So much for the sanctity of the secret ballot espoused by the author. This is a common tool in argumentation, though, to espouse something like the “sanctity of a secret ballot” which sounds like an absolute good. They also say competition is an absolute good. But, these are conditionally true ideas made to sound absolutely true. Competition is not always a good thing: imagine sitting around the dinner table with your kids and after some discussion you say “Well, Janey did best in school today, so she gets to eat.” This is ludicrous, I know, but sometimes competition is good, sometimes it is not. The same is true for a secret ballot. Before you try to hang me for being a democracy apostate, please note that none of your Senators or Congressmen get to vote secretly. Every time they cast a vote it is on the record. If voting in secret is so damned sacred, why don’t we let or federal representatives do so? (Hint, secret ballots are a tool, a good tool, like competition.)

In arguing against the binding arbitration provisions in EFCA, the author refers to “government arbitrators” when it is a well known fact that the arbitrators are from independent associations, such as the American Arbitration Association, that have nothing to do with any government and that the choice of arbitrator is mutual and not one-sided. And yet another conservative bugaboo “the government wants to control your life” is slipped into an argument in an attempt to demonize the EFCA.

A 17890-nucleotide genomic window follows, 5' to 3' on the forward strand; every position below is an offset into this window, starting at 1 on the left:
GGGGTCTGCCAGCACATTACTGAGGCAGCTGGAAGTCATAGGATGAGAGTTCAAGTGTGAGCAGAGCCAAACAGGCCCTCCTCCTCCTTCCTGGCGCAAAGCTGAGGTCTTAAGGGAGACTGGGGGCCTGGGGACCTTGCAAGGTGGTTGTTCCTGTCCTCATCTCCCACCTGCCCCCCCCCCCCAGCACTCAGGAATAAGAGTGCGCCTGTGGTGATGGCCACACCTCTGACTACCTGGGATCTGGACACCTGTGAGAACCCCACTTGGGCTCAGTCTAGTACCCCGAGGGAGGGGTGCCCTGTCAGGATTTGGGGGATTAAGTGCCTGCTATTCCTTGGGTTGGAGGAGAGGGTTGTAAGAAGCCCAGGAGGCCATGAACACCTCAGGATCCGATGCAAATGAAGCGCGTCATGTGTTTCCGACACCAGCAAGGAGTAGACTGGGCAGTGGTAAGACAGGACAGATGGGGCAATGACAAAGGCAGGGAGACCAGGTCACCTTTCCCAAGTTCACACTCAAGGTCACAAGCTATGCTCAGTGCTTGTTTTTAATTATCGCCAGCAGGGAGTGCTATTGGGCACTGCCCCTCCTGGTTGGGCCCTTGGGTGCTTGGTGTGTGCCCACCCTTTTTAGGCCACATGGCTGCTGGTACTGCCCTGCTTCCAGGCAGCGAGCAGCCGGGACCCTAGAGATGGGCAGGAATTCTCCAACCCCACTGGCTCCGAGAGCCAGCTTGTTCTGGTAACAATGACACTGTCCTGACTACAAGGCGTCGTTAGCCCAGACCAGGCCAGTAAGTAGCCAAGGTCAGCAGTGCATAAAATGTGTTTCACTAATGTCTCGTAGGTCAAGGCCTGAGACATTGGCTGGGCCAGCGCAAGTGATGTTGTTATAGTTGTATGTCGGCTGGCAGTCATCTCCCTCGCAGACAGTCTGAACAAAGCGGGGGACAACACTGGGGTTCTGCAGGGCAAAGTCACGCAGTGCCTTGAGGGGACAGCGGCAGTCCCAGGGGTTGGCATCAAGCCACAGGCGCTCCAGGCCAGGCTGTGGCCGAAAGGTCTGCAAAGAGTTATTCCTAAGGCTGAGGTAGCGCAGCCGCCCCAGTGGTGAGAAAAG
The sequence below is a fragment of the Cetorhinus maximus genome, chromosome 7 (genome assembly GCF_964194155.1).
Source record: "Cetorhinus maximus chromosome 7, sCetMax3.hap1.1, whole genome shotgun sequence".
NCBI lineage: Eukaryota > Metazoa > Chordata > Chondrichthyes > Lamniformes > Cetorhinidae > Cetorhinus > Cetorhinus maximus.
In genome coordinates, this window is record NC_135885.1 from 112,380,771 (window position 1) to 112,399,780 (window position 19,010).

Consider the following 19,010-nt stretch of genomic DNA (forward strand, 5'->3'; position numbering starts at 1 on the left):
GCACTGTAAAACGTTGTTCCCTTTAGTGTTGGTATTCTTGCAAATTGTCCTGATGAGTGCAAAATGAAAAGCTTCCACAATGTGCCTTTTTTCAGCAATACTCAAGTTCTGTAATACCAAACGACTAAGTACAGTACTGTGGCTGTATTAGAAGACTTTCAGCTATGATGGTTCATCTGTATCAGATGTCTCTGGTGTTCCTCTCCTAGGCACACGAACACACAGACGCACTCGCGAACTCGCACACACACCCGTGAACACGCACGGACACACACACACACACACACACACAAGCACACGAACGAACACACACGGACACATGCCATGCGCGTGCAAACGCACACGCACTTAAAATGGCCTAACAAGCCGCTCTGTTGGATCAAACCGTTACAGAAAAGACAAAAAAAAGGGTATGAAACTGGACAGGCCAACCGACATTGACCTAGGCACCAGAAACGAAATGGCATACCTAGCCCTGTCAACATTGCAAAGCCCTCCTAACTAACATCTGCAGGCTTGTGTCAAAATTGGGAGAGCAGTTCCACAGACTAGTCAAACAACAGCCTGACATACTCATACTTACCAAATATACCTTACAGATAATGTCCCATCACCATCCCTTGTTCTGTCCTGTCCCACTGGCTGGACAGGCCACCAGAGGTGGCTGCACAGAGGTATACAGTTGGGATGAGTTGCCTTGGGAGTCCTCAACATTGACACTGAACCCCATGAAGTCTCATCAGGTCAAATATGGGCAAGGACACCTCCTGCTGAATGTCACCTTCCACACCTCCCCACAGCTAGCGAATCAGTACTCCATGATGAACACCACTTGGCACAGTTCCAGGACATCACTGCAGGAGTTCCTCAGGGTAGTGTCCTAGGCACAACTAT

I am surprised the author didn’t bring up the argument of “union pressure” being applied to “force” employees to sign cards. Specious as that argument is, it is pulled out over and over in such arguments as these. I am willing to put the charges of union abuse of employees on any scale provided by the author if he is willing to put charges of employer abuses on the other pan. I have no doubt which way that balance would swing. Possibly he had to edit his article for length and that is why this hoary old argument didn’t appear.